Both objects here have become unreachable after program execution. Understandably, they print the following outcome:

test_case2 successfully garbage collectedtest_case1 successfully garbage collected

This shows that once an object within the method is useless, it automatically becomes eligible for garbage collection.

3 Ways to Make Objects Eligible for Garbage Collection in Java

You can make objects eligible for garbage collection in Java by the following three techniques.

Reassigning Reference Variables

Understanding what reference variables are and how referencing works in Java is essential. As a Java developer, you may know that every Java object is assigned to a block of memory from the available heap.

Whenever you create an object in memory through the ‘new’ operator, you assign it to a reference variable. This reference variable is the variable that saves the address of the newly created object.

 class Example2{// this line of code stores the object nameString obj1;public Example2(String obj1){this.obj1 = obj1;}// Main methodpublic static void main(String args[]){Example2 test_case1 = new Example2(“test_case1”);Example2 test_case2 = new Example2(“test_case2”);//test_case1 now refers to test_case2test_case1 = test_case2;// this line of code is used to call the garbage collectorSystem.gc();}@Override/* Overriding to check which of the two objects are being garbage collected */protected void finalize() throws Throwable{// this line of code prints out the name of the object that has been garbage collectedSystem.out.println(this.obj1 + “ has been garbage collected successfully”);}}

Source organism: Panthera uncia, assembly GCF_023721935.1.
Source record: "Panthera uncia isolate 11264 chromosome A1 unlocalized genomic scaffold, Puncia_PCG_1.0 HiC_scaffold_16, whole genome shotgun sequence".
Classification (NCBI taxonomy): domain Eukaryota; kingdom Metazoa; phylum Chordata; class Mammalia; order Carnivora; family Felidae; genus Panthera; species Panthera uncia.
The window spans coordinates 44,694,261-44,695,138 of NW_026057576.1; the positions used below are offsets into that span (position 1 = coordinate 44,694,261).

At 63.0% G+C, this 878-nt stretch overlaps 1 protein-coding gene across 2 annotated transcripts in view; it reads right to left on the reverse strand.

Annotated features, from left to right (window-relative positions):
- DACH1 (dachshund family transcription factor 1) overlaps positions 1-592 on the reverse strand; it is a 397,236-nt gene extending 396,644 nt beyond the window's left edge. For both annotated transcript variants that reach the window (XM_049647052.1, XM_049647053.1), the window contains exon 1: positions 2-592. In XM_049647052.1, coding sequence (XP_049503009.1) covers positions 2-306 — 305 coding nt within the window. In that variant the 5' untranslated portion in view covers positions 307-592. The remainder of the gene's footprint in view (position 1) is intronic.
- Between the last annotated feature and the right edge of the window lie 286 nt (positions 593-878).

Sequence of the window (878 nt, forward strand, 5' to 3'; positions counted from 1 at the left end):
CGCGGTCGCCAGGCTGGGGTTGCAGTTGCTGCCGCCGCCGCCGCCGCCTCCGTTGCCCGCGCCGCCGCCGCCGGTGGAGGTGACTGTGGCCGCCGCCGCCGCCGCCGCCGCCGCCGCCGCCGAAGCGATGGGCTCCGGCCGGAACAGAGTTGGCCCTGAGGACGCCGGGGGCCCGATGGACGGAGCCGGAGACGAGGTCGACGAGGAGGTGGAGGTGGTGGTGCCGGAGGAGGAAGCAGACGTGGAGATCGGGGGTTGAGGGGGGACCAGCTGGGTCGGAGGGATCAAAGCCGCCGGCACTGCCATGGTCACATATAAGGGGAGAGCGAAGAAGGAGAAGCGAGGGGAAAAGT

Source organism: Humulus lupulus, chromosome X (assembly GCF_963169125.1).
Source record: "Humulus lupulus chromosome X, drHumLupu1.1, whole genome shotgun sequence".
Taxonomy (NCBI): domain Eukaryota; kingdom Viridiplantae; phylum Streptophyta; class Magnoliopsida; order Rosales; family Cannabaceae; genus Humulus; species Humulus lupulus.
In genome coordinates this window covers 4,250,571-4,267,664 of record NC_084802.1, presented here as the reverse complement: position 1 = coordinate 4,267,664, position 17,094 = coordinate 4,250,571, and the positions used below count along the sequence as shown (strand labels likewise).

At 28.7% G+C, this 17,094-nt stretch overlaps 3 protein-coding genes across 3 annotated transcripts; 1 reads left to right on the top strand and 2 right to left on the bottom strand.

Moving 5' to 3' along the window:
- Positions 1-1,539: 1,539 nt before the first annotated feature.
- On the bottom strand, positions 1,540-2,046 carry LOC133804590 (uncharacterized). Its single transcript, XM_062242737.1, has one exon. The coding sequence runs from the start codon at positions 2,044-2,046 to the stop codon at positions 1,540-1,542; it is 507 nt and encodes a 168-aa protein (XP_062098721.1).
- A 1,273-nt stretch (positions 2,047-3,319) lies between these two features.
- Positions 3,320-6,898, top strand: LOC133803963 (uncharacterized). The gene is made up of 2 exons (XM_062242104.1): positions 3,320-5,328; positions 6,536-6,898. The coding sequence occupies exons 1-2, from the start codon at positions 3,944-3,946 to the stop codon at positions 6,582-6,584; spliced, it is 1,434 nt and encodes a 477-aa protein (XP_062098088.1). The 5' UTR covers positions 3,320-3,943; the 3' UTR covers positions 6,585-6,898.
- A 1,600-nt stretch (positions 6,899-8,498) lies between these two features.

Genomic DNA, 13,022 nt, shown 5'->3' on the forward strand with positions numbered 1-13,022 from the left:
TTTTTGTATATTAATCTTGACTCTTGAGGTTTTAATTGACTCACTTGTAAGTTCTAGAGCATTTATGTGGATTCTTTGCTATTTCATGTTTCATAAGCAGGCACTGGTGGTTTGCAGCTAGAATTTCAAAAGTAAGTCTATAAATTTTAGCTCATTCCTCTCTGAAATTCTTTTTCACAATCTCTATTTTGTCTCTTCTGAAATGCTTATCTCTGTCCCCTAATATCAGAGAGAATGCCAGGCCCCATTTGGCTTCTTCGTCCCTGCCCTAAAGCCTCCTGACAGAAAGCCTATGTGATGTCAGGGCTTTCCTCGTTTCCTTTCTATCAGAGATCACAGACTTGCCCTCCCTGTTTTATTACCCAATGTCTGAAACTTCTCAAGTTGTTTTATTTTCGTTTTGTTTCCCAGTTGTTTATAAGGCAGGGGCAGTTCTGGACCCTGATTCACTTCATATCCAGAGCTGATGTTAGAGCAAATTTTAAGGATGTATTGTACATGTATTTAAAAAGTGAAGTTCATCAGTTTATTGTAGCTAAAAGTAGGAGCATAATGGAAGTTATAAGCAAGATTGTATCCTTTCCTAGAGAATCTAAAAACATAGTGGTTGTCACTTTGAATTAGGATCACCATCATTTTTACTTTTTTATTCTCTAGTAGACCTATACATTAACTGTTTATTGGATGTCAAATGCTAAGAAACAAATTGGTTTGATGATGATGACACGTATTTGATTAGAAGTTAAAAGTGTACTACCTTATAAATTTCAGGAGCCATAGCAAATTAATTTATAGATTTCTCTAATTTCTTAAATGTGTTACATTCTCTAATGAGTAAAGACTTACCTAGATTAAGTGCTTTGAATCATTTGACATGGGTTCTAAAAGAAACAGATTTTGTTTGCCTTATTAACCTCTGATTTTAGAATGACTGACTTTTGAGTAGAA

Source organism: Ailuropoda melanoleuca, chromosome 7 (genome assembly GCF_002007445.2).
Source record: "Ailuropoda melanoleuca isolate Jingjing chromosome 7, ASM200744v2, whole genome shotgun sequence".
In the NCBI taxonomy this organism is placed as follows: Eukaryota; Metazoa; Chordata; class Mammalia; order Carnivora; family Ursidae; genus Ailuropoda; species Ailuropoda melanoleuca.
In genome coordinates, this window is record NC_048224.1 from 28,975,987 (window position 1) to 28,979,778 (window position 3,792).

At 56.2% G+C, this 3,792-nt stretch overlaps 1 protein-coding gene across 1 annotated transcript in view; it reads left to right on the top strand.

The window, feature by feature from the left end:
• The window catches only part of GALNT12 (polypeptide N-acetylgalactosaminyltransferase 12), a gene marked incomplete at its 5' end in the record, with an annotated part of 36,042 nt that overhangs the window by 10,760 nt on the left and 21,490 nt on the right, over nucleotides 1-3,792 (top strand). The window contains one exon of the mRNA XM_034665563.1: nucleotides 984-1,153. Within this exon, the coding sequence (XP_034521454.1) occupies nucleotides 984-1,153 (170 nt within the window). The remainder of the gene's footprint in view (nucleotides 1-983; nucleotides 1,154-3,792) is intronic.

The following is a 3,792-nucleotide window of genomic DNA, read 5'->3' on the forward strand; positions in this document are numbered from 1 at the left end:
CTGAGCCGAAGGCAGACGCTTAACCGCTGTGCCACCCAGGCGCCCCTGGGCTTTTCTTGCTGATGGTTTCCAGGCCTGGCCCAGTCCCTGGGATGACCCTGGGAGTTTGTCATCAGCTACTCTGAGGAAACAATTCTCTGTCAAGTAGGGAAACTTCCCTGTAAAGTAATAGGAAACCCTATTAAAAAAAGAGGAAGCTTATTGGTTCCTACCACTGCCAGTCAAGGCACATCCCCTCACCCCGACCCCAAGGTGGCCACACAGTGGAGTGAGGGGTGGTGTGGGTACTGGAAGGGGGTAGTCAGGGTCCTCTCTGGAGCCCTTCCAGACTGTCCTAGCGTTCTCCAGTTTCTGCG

Assigning the reference variable of the object test_case1 to reference the test_case2 makes test_case1 eligible for garbage collection. The output of this code will be:

test_case1 has been garbage collected successfully

Nullified Reference Variables

You can also make objects eligible for garbage collection by making the reference variable equal to NULL. Doing so disconnects the object with the reference variable, making it unreachable. Once the object becomes unreachable, you can use the garbage collector to remove it from the memory heap.

The following code shows how nullifying the reference variable enables the garbage collector to recycle the object automatically:

/* This code shows how garbage collection works when we assign NULL to the reference variable*/class Example3{// this line of code is used to store the name of the objectString obj1;public Example3(String obj1){this.obj1 = obj1;}// Mainpublic static void main(String args[]){Example3 test_case1 = new Example3(“test_case1”);/* When test_case1 is no longer needed, the object that refers to it can be changed to NULL for garbage collection*/test_case1 = null;// garbage collector is called with this line of codeSystem.gc();}@Override/*We are using Override to show which method the garbage collector is collecting*/protected void finalize() throws Throwable{// will print the name of the objectSystem.out.println(“ Garbage Collector successfully collected “ +this.obj1);}}